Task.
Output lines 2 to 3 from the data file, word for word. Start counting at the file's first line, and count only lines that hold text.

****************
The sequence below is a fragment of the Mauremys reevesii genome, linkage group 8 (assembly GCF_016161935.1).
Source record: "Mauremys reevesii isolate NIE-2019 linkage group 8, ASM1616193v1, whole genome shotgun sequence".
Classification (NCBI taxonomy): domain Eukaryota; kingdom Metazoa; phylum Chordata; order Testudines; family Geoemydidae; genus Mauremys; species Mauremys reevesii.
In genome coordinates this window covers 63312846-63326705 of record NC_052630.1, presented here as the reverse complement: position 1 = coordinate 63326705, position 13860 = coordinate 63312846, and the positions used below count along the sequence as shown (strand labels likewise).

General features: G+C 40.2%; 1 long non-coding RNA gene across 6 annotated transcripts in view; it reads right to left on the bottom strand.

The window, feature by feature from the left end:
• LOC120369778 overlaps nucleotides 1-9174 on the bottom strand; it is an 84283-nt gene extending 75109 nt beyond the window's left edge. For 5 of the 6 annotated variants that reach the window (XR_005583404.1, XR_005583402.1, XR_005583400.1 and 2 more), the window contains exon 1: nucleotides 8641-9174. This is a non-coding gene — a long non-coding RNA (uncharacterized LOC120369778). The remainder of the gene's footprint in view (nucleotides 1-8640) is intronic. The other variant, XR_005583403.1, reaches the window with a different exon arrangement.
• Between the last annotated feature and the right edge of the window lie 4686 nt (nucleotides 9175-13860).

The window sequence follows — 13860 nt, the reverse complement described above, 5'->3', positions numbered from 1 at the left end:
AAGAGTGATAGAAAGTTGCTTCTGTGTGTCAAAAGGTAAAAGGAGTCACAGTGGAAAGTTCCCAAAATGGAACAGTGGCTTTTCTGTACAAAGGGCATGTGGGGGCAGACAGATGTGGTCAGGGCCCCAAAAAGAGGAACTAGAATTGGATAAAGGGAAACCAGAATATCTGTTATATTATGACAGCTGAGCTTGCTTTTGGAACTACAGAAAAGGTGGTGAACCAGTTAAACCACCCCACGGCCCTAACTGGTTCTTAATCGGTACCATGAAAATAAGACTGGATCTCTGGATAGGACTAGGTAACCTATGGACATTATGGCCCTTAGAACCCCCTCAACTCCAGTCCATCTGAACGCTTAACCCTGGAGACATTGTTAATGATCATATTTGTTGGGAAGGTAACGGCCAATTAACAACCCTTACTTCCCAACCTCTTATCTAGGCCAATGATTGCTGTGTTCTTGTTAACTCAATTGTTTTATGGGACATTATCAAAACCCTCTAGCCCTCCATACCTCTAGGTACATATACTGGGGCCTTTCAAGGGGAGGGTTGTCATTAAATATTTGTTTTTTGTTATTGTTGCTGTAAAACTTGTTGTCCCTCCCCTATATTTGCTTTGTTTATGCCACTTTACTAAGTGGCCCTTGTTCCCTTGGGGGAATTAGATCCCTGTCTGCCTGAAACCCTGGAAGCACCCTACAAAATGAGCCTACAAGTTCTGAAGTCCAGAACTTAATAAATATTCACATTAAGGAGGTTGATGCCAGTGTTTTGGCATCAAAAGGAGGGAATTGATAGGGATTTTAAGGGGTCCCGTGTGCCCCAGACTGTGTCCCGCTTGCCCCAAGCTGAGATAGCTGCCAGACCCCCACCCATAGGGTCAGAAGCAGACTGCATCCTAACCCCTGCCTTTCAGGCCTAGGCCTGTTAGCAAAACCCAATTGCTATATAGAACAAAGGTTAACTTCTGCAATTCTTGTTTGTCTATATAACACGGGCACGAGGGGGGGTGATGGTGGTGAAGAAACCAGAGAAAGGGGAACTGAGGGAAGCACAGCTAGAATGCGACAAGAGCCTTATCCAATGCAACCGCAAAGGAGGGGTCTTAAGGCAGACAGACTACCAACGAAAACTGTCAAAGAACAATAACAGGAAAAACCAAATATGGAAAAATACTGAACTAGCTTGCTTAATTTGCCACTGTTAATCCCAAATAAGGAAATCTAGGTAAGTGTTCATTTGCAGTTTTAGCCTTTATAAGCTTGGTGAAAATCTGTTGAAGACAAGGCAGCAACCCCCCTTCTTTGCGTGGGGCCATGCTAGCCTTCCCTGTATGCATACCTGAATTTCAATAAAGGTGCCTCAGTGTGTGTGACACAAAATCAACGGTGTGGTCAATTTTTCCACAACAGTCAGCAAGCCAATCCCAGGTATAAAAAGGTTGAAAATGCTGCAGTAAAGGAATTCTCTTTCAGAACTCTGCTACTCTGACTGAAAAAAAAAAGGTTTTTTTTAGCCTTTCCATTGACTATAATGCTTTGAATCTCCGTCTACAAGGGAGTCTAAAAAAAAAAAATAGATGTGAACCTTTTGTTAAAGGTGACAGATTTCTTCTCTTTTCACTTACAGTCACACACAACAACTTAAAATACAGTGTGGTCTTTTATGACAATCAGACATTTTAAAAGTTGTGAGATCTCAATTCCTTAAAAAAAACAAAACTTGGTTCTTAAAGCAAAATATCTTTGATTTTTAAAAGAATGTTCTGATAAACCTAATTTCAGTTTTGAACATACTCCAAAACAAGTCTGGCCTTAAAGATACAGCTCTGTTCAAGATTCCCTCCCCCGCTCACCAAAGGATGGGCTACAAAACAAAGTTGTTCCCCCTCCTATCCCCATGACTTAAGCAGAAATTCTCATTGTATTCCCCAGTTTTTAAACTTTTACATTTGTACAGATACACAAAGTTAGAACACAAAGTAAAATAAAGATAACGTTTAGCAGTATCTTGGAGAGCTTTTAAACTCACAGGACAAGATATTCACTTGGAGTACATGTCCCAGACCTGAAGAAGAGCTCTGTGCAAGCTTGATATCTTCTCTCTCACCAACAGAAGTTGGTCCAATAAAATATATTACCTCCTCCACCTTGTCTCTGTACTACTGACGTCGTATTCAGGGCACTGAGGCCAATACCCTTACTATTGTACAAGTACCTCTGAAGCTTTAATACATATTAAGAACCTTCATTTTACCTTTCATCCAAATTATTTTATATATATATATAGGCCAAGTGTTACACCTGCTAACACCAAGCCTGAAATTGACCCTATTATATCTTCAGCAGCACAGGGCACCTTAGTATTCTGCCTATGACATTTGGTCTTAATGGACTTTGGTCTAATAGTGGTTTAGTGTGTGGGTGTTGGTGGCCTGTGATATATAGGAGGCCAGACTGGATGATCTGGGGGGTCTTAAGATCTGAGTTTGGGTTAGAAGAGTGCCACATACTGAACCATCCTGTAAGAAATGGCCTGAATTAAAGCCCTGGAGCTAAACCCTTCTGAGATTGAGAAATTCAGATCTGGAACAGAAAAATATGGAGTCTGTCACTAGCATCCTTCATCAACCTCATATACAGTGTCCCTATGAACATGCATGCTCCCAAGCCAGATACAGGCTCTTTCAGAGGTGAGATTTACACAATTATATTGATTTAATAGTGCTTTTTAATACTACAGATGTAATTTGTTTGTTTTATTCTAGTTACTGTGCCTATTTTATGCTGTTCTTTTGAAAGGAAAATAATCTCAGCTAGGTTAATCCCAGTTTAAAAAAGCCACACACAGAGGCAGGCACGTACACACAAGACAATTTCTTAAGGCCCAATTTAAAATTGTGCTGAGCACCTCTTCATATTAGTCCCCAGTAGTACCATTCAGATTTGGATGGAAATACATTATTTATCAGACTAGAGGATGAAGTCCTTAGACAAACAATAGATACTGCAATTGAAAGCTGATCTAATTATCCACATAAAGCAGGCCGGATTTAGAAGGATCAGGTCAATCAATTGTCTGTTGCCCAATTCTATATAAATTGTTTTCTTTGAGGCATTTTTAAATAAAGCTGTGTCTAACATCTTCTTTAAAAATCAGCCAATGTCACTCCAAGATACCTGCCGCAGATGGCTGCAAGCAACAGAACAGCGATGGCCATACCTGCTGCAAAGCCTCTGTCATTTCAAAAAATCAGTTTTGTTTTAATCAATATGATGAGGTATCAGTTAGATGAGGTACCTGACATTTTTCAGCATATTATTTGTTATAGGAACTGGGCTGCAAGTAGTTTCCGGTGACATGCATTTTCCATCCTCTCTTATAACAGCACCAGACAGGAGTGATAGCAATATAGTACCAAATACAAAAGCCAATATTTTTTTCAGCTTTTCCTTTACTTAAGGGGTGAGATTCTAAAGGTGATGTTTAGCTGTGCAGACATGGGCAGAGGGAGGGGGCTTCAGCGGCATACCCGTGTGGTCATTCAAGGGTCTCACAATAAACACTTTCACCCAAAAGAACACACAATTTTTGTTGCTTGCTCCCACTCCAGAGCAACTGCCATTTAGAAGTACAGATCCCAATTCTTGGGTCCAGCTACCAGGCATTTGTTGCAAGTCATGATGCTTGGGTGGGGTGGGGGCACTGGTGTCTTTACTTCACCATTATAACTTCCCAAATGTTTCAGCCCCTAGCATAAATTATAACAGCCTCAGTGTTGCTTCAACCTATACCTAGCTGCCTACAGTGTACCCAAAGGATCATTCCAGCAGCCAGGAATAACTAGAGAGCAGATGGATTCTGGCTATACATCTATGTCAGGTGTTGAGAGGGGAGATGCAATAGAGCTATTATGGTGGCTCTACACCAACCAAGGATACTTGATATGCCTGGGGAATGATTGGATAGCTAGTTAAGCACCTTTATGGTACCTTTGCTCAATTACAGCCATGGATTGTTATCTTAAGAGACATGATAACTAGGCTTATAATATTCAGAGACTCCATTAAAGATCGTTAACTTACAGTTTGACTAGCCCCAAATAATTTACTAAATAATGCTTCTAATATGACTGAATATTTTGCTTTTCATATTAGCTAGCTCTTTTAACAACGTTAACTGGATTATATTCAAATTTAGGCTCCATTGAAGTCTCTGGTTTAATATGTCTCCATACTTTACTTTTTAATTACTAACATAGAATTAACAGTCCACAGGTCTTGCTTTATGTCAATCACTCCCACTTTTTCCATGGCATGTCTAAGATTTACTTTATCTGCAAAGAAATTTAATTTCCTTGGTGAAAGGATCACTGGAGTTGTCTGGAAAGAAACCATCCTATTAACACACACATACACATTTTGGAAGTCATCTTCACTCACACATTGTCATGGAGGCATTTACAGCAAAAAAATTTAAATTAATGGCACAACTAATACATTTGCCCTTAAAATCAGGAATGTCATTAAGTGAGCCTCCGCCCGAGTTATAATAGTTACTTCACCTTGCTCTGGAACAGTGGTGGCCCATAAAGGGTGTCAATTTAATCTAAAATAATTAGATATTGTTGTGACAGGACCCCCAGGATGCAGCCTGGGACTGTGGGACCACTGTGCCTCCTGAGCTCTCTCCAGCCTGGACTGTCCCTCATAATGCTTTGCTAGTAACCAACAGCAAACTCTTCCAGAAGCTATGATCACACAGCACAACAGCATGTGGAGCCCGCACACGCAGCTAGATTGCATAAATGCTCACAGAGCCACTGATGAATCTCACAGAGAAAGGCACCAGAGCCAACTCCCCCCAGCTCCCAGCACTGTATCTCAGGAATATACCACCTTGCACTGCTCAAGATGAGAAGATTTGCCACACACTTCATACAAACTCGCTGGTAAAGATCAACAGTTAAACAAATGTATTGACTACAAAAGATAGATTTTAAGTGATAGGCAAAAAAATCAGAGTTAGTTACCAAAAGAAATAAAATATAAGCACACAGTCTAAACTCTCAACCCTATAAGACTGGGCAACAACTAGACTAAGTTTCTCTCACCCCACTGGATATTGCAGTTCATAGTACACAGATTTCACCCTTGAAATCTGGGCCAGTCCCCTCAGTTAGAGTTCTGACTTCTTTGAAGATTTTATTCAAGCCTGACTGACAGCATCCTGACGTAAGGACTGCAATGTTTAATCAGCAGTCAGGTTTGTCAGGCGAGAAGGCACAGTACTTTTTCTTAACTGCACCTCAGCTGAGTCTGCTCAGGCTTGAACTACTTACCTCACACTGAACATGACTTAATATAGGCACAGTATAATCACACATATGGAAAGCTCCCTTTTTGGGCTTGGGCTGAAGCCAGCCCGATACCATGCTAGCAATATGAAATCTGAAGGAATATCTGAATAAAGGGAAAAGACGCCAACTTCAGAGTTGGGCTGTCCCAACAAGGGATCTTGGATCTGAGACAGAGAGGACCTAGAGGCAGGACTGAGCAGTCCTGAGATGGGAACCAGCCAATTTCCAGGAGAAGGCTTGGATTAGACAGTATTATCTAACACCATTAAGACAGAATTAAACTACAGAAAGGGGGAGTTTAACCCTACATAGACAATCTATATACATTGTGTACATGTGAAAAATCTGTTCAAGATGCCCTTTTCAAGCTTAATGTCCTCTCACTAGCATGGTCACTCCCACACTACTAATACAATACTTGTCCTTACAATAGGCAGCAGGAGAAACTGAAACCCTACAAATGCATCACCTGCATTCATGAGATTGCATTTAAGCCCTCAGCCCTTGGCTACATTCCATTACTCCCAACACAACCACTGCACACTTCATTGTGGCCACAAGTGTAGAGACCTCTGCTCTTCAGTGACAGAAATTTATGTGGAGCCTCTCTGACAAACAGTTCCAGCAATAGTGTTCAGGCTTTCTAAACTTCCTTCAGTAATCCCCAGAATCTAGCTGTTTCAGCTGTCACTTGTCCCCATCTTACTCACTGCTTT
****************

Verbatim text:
Source record: "Mauremys reevesii isolate NIE-2019 linkage group 8, ASM1616193v1, whole genome shotgun sequence".
Classification (NCBI taxonomy): domain Eukaryota; kingdom Metazoa; phylum Chordata; order Testudines; family Geoemydidae; genus Mauremys; species Mauremys reevesii.